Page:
Dealing with labels can be a pain due to possible fear of rejection, but it’s often necessary for us to achieve our music goals, especially when thinking about reaching new audiences.
4 THOUGHTS FROM ME
1. Never email more than one label at a time. What if you sent an email to label A and label B, and they both want your track, what would you do? Make a priority label list and email it one by one. It’s also good to have a ‘label limit’ as well. For example, if label C doesn’t accept my track, it could mean you need to get better instead of trying smaller labels.
2. Prefer to send emails directly rather than using services to reach out to labels. Emails are more personal, you can track them and get a better feeling if the label has listened to your track. To find them, looking on the label’s Facebook page, website or Soundcloud can lead you to the right email. Or, just email them and they might give it to you.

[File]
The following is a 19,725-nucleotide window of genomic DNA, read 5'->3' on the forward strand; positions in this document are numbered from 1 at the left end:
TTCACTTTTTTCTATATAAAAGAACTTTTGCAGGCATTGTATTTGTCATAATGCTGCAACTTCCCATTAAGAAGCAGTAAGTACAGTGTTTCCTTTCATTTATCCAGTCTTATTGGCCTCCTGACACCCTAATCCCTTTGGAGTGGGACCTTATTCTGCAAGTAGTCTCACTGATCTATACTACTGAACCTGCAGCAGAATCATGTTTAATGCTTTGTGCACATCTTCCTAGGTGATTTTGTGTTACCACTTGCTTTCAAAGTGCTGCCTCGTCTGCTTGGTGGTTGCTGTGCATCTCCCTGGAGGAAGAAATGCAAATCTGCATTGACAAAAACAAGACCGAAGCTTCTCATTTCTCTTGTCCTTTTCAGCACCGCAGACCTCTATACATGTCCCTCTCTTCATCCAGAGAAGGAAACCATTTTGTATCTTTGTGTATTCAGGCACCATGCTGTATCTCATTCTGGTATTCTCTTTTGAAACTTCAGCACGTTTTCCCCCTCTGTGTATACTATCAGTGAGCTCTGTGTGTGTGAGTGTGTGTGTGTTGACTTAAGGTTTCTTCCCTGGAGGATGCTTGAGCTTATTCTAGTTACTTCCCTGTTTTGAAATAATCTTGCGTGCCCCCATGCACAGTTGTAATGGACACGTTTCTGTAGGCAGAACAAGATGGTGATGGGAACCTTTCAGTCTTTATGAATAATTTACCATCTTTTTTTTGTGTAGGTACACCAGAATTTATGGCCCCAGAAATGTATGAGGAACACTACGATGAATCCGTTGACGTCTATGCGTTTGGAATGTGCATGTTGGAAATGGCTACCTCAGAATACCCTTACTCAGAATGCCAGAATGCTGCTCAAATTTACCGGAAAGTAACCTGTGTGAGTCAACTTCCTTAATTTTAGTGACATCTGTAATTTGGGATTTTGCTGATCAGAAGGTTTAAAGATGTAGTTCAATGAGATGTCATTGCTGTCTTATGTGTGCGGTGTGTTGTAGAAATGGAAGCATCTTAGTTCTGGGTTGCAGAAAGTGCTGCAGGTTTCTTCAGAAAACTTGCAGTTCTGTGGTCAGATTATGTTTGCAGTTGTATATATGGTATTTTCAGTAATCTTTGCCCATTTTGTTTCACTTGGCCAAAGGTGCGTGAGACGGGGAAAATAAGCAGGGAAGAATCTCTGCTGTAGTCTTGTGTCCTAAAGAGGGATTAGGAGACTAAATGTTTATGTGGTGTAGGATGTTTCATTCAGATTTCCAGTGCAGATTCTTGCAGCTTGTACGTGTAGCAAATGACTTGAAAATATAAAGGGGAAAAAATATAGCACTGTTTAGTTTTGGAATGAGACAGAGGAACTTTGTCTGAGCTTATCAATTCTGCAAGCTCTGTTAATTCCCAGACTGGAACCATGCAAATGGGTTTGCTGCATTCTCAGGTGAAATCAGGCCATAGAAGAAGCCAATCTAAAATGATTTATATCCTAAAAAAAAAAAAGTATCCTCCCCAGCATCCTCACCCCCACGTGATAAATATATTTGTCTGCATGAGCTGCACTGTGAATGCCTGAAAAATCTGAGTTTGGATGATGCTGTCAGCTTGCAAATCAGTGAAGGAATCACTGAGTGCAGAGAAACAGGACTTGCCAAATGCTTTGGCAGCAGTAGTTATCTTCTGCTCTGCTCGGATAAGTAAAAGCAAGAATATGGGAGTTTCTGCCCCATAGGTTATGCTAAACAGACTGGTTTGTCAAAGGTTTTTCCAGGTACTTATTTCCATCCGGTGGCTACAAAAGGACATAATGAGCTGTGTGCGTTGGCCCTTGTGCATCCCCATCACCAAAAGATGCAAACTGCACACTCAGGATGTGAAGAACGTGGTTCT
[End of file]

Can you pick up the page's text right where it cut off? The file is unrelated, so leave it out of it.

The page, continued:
3. If the label answers your email, but rejects your song, ask for feedback. Don’t ask why your songs were rejected. Instead, ask how your song could be better for next time. People don’t like answering why they don’t like something as it could be unpleasant to write, but they are often open to giving feedback to help you improve.
4. When emailing a label, always be sure to follow up if they haven’t answered you back. Wait at least one week for your follow-up email and don’t follow up more than once, especially if they have listened to your song and didn’t answer. A ‘no answer’ is a ‘not interested’ answer and pushing for a response can lead you to go to the spam box.
1 QUESTION FOR YOU
Have you ever gotten stuck waiting for an answer from a label and not knowing if you should send it to another label?
Tools that track email opens like Hubspot, Polymail or Mailtrack can often come in handy to know if they are at least opening your email or clicking on your link. This often can show they are busy or just have moved on, and so should you.